Marriage. Arranged endogamous marriage within the kinship (tribal) units was the preferred pattern in the preoil period, but this pattern has changed somewhat. Individuals now have greater choice, yet many nationals still prefer arranged marriages. Emiratis are strongly discouraged from marrying nonnationals, and a young man receives $19,000 from the Marriage Fund if he marries a national. As prescribed by Islam, a man is allowed up to four wives, but most men have only one wife.
Domestic Unit. The traditional household unit of the extended family has been undermined, as over 80 percent of national households live as nuclear families in their own houses. Large families are encouraged by the state as a national policy, and family size is six to eight children. The husband's authority is declining, while the wife is gaining importance as a mother and the manager of the domestic unit. On average, each household employs two live-in domestic servants, usually Asian.
Kin Groups. UAE society is family- and kin-oriented. Tribal kinship units play a significant role in social identification and one's standing in the community. Most families prefer to live in the same neighborhood as their kin.
Child Rearing and Education. Children are showered with care, affection, and physical contact. They are raised to be respectful toward their parents and elders and grow up to be skilled in interaction with a large number of relatives. Up to age 5, a child is referred to as jahel ("the one who does not know"), and there is a tolerant attitude toward children's behavior. Most families employ maids to share child caretaking, and this has introduced a foreign cultural element to child socialization, although a maid's influence is viewed as negative. The school system has undertaken a greater role in children's socialization, significantly reducing the family's role in this process.
Higher Education. The government views higher education as a major instrument for development. The UAE has one of the highest ratios of students entering higher education in the world. There are seven universities and eleven higher colleges of technology.
An old mosque in Fujairah. Islam is the dominant religion in the UAR, so mosques can be found everywhere.
Social customs are shared throughout the Gulf Arab countries. An Islamic greeting ( al-salam alaykom )is the most appropriate, and men follow this with a quick nose-to-nose touch while shaking hands. Women greet each other by kissing several times on both cheeks. Men normally do not shake hands with women in public. It is customary to ask about the health of a person and his or her family several times before beginning light conversation. Refreshments usually are served before serious matters are discussed.
It is customary not to use first names but to say "father or mother of (oldest son)." Respect and courtesy are shown to elders, and in their presence young men are expected to listen more and speak less. Sex segregation is still evident in social life. Men are entertained in majlis (large living rooms, often with a separate entrance), while women entertain friends in the home. It is customary to take off one's shoes before entering a private house.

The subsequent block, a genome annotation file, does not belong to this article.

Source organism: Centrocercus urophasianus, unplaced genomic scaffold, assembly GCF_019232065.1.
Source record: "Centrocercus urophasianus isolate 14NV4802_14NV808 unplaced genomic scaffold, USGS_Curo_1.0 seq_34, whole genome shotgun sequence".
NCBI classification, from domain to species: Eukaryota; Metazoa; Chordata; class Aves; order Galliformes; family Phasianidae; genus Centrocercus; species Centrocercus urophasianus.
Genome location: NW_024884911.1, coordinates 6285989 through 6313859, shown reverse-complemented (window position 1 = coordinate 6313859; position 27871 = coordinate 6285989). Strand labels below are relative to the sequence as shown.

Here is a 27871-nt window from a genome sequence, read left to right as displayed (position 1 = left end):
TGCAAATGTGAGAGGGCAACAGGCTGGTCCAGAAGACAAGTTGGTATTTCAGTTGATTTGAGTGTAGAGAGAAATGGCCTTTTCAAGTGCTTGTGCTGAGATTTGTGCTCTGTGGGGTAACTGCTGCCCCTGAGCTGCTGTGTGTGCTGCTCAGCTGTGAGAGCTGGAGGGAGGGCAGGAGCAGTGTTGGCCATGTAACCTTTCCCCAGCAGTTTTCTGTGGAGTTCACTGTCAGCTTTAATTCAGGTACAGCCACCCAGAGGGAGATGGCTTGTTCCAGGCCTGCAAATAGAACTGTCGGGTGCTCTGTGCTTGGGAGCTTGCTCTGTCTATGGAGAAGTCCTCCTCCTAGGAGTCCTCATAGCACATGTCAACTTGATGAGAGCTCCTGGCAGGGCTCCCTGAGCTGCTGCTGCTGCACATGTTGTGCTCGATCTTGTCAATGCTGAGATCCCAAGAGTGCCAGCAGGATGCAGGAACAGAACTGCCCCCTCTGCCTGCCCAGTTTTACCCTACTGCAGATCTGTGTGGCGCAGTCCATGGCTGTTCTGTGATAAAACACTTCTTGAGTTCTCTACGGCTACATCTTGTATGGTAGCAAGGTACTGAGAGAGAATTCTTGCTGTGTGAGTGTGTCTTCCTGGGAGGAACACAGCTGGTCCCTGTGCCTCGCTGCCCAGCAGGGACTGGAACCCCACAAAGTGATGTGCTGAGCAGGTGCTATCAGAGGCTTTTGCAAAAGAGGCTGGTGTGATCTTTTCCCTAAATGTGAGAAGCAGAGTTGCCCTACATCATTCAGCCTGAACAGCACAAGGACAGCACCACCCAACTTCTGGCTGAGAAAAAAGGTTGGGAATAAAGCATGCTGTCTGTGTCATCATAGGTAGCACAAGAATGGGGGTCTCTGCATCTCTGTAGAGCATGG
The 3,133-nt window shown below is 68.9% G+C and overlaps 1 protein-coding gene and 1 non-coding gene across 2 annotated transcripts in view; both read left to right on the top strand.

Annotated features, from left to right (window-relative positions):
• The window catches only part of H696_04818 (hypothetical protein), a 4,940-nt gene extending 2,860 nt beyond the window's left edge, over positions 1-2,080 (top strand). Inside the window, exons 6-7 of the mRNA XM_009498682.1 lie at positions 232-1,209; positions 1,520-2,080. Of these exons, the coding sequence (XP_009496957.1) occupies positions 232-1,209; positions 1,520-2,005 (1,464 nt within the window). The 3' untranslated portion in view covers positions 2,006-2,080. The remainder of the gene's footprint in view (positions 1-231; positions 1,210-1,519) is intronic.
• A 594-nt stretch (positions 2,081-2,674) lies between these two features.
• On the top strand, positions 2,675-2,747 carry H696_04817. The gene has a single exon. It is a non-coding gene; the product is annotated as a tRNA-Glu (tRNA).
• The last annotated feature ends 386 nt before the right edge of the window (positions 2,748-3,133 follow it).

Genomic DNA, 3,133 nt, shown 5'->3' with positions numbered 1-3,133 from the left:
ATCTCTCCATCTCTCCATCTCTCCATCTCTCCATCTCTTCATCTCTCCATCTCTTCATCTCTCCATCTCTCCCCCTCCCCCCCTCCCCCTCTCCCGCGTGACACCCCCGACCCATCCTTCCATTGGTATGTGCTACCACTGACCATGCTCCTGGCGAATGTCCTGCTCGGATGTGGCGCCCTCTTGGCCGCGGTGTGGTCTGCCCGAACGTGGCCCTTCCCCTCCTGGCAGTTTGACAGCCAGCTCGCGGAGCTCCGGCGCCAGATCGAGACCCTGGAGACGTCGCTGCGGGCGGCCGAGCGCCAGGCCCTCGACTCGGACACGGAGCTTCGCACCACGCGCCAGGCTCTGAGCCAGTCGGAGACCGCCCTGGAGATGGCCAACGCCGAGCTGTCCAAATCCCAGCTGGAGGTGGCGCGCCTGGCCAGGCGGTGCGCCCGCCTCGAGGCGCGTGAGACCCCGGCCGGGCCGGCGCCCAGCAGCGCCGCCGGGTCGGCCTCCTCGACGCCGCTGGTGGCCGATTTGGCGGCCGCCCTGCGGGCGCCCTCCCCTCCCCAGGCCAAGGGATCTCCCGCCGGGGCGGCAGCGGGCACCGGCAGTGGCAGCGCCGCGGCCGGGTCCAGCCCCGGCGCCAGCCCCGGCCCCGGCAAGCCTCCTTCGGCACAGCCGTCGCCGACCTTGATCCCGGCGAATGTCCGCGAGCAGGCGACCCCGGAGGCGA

Emiratis stand close to each other when interacting. It is acceptable for men or women to hold hands. The presence of many ethnic groups has led Emiratis to be tolerant of other social customs, yet they remain conscious of their own customs as markers of cultural identity.
Religious Beliefs. Islam dominates all aspects of life. Most Emiratis are members of the Sunni sect. Matters relating to marriage, divorce, inheritance, economics, politics, and personal conduct are affected by Sharia (Islamic) law.
Emaritis are tolerant toward other religions, and immigrants of other faiths are allowed to have their own places of worship. Large numbers of Asian and Arab immigrants also follow Islam.
Rituals and Holy Places. The main Muslim religious ritual is prayer five times a day. This requires wodou (ablution) for purification. Usually people go to the nearest mosque or pray at home. The rituals involved in the pilgrimage ( Haj ) to Mecca are the most elaborate. One must remove the shoes before entering a mosque. In large mosques, there are separate areas for women.
Medicine and Health Care
Before 1960, there were few hospitals, and the population relied on traditional folk medicine. Cautery, bloodletting, and the use of herbs were common, and a religious teacher ( muttawe ) dealt with cases of mental illness. Life expectancy was around forty-five years. Today Emiratis have a free modern
An ancient watchtower on the coast of the United Arab Emirates.
The UAE national day, 2 December, is the most important secular celebration. Cities are decorated with colored lights, and folklore troops perform in heritage villages. 1 January is a holiday but is not celebrated by nationals. Expatriate communities celebrate their own religious and secular holidays.
The Arts and Humanities
Support for the Arts. The state generously supports writers, painters, actors, and folk dancers. Sharjah is particularly active in promoting culture and was chosen by UNESCO as the Arab Cultural Capital in 1998.
Literature. The oral tradition remains strong, particularly storytelling and poetry, and most state events are accompanied by poetry readings. Written literature is increasing in popularity.
Performance Arts. Conservative elements of the society still impede women's participation in performance arts. In 1999, the first college for theater arts opened in Sharjah. Emiratis rely on theater and television programs produced in other Arab countries.